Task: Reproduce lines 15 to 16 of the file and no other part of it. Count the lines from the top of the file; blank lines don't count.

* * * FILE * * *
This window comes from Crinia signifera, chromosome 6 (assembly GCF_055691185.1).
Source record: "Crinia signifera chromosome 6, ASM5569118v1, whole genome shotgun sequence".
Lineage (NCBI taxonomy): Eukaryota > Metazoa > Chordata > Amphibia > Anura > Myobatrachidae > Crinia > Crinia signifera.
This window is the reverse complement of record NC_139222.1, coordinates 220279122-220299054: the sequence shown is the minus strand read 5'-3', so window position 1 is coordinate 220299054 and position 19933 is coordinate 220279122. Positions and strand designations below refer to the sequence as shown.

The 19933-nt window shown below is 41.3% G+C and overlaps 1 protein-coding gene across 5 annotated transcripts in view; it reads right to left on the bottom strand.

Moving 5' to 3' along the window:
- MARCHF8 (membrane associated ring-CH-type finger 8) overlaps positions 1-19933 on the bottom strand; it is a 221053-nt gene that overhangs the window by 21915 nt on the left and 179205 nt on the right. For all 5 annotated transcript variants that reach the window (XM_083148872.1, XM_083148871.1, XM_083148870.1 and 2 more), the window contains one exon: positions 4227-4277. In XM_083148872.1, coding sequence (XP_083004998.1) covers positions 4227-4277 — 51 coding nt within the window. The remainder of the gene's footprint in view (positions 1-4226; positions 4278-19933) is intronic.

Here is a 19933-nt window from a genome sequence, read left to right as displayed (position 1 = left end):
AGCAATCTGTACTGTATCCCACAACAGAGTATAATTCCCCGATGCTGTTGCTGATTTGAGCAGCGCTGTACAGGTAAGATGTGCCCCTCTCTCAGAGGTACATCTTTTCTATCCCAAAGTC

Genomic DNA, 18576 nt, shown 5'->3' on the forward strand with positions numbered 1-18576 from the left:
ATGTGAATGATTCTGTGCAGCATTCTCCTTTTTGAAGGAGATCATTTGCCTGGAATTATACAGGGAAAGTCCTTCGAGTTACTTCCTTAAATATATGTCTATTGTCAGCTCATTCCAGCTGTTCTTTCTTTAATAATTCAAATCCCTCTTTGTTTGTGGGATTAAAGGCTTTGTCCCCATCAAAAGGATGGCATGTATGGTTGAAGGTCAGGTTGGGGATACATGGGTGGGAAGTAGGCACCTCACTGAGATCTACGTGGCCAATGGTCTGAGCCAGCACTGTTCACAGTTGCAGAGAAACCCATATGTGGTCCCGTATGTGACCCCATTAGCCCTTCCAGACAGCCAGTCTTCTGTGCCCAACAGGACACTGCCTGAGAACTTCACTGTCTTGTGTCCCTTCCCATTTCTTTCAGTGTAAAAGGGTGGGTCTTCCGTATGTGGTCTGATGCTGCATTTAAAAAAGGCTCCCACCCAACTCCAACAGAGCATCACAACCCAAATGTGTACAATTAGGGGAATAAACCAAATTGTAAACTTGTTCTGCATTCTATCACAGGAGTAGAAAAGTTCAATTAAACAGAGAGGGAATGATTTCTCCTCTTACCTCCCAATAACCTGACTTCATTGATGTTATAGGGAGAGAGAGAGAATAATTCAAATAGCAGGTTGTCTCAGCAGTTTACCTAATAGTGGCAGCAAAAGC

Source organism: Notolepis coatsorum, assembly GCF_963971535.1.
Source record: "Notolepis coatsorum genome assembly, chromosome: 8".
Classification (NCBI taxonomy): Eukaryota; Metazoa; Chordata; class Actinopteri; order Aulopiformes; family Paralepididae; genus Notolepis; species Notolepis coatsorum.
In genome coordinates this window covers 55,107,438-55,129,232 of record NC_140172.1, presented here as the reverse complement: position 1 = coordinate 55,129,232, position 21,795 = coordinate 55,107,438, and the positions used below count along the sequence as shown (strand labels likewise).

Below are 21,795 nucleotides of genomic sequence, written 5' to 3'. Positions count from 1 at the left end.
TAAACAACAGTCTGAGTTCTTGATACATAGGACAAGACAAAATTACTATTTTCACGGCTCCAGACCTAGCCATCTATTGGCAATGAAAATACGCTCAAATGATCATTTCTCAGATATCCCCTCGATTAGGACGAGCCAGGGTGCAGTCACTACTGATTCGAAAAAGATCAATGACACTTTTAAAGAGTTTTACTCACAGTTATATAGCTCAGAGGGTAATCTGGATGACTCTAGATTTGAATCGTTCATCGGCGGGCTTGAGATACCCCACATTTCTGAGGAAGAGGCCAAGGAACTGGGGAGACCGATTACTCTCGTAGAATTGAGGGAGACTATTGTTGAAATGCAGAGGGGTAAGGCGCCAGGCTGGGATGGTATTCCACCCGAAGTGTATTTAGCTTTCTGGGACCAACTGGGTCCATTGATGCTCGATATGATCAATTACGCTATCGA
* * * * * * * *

In genome coordinates this window covers 55,107,438-55,129,232 of record NC_140172.1, presented here as the reverse complement: position 1 = coordinate 55,129,232, position 21,795 = coordinate 55,107,438, and the positions used below count along the sequence as shown (strand labels likewise).

Below are 21,795 nucleotides of genomic sequence, written 5' to 3'. Positions count from 1 at the left end.